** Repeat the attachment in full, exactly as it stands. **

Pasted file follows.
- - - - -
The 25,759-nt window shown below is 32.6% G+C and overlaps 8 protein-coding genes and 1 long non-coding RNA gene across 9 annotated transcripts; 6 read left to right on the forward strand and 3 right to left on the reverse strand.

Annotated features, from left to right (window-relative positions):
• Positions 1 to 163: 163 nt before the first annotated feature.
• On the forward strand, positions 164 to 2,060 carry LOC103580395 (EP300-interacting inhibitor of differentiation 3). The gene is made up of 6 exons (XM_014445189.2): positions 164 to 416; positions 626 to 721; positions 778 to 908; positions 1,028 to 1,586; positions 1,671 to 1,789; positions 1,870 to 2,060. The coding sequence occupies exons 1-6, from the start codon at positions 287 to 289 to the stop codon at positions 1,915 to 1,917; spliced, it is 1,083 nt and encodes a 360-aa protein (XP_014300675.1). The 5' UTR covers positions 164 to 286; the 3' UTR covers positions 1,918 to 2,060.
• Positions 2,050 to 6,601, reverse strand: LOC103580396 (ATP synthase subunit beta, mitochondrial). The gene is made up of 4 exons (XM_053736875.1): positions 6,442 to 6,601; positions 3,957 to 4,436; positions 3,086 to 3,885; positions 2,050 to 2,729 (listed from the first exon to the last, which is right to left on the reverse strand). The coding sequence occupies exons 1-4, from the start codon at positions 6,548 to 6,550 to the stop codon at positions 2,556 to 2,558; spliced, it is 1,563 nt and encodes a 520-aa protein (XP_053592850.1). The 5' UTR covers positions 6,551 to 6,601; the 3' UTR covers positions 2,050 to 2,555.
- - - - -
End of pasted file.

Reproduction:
The 25,759-nt window shown below is 32.6% G+C and overlaps 8 protein-coding genes and 1 long non-coding RNA gene across 9 annotated transcripts; 6 read left to right on the forward strand and 3 right to left on the reverse strand.

Annotated features, from left to right (window-relative positions):
• Positions 1 to 163: 163 nt before the first annotated feature.
• On the forward strand, positions 164 to 2,060 carry LOC103580395 (EP300-interacting inhibitor of differentiation 3). The gene is made up of 6 exons (XM_014445189.2): positions 164 to 416; positions 626 to 721; positions 778 to 908; positions 1,028 to 1,586; positions 1,671 to 1,789; positions 1,870 to 2,060. The coding sequence occupies exons 1-6, from the start codon at positions 287 to 289 to the stop codon at positions 1,915 to 1,917; spliced, it is 1,083 nt and encodes a 360-aa protein (XP_014300675.1). The 5' UTR covers positions 164 to 286; the 3' UTR covers positions 1,918 to 2,060.
• Positions 2,050 to 6,601, reverse strand: LOC103580396 (ATP synthase subunit beta, mitochondrial). The gene is made up of 4 exons (XM_053736875.1): positions 6,442 to 6,601; positions 3,957 to 4,436; positions 3,086 to 3,885; positions 2,050 to 2,729 (listed from the first exon to the last, which is right to left on the reverse strand). The coding sequence occupies exons 1-4, from the start codon at positions 6,548 to 6,550 to the stop codon at positions 2,556 to 2,558; spliced, it is 1,563 nt and encodes a 520-aa protein (XP_053592850.1). The 5' UTR covers positions 6,551 to 6,601; the 3' UTR covers positions 2,050 to 2,555.